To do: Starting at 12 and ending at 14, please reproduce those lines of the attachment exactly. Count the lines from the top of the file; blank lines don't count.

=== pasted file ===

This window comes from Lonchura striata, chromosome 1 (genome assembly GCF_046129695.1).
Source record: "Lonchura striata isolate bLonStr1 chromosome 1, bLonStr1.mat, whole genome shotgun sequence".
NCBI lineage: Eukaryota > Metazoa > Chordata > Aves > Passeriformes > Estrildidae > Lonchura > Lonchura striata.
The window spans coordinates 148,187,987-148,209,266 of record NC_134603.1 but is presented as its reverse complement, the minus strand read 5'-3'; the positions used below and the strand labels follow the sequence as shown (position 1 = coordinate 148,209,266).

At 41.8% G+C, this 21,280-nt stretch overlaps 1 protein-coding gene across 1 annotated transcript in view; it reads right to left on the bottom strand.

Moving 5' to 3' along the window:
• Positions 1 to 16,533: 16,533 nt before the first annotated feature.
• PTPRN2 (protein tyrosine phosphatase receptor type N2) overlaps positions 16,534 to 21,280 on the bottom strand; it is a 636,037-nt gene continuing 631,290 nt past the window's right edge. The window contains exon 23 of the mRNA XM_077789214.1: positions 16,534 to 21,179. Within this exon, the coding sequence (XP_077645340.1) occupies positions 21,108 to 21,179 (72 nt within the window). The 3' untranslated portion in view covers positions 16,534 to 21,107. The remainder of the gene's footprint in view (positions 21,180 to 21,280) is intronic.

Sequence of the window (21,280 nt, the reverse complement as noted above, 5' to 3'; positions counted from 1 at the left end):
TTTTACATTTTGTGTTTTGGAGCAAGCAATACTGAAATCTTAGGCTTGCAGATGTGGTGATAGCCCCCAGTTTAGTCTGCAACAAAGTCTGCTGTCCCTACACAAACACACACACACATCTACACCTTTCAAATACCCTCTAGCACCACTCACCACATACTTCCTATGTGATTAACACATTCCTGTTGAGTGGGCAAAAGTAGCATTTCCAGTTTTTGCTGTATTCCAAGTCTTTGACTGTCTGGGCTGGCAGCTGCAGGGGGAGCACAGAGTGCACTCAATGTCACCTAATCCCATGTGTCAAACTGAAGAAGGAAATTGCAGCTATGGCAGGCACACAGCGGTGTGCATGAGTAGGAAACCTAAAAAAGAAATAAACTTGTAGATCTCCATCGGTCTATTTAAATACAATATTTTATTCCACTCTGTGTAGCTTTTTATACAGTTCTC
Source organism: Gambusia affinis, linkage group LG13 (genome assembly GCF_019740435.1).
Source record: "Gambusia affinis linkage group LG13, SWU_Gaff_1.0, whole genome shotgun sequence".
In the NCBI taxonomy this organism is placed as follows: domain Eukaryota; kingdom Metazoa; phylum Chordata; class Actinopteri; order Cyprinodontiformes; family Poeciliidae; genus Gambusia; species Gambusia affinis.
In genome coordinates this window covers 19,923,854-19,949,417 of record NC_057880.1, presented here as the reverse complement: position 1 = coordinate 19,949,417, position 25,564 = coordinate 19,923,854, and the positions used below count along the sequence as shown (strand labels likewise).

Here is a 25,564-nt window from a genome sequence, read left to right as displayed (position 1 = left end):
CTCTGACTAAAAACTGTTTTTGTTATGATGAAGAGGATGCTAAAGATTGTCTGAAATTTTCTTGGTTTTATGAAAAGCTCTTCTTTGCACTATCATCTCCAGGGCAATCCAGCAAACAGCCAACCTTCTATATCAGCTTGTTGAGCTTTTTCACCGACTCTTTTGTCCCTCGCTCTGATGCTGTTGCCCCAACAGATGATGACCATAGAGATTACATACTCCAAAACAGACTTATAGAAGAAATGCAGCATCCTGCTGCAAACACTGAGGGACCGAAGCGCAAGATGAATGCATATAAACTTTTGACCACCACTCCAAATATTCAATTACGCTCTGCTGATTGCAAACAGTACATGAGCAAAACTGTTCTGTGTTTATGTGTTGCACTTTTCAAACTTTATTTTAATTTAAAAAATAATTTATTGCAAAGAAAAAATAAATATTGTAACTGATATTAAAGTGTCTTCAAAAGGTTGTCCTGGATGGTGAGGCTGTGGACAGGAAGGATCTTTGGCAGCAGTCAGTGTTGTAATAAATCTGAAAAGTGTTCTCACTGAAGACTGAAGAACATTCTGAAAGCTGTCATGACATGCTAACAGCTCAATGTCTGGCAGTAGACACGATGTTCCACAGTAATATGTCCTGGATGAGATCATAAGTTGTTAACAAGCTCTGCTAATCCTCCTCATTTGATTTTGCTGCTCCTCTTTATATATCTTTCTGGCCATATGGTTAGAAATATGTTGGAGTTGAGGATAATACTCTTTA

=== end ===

Source record: "Gambusia affinis linkage group LG13, SWU_Gaff_1.0, whole genome shotgun sequence".
In the NCBI taxonomy this organism is placed as follows: domain Eukaryota; kingdom Metazoa; phylum Chordata; class Actinopteri; order Cyprinodontiformes; family Poeciliidae; genus Gambusia; species Gambusia affinis.
In genome coordinates this window covers 19,923,854-19,949,417 of record NC_057880.1, presented here as the reverse complement: position 1 = coordinate 19,949,417, position 25,564 = coordinate 19,923,854, and the positions used below count along the sequence as shown (strand labels likewise).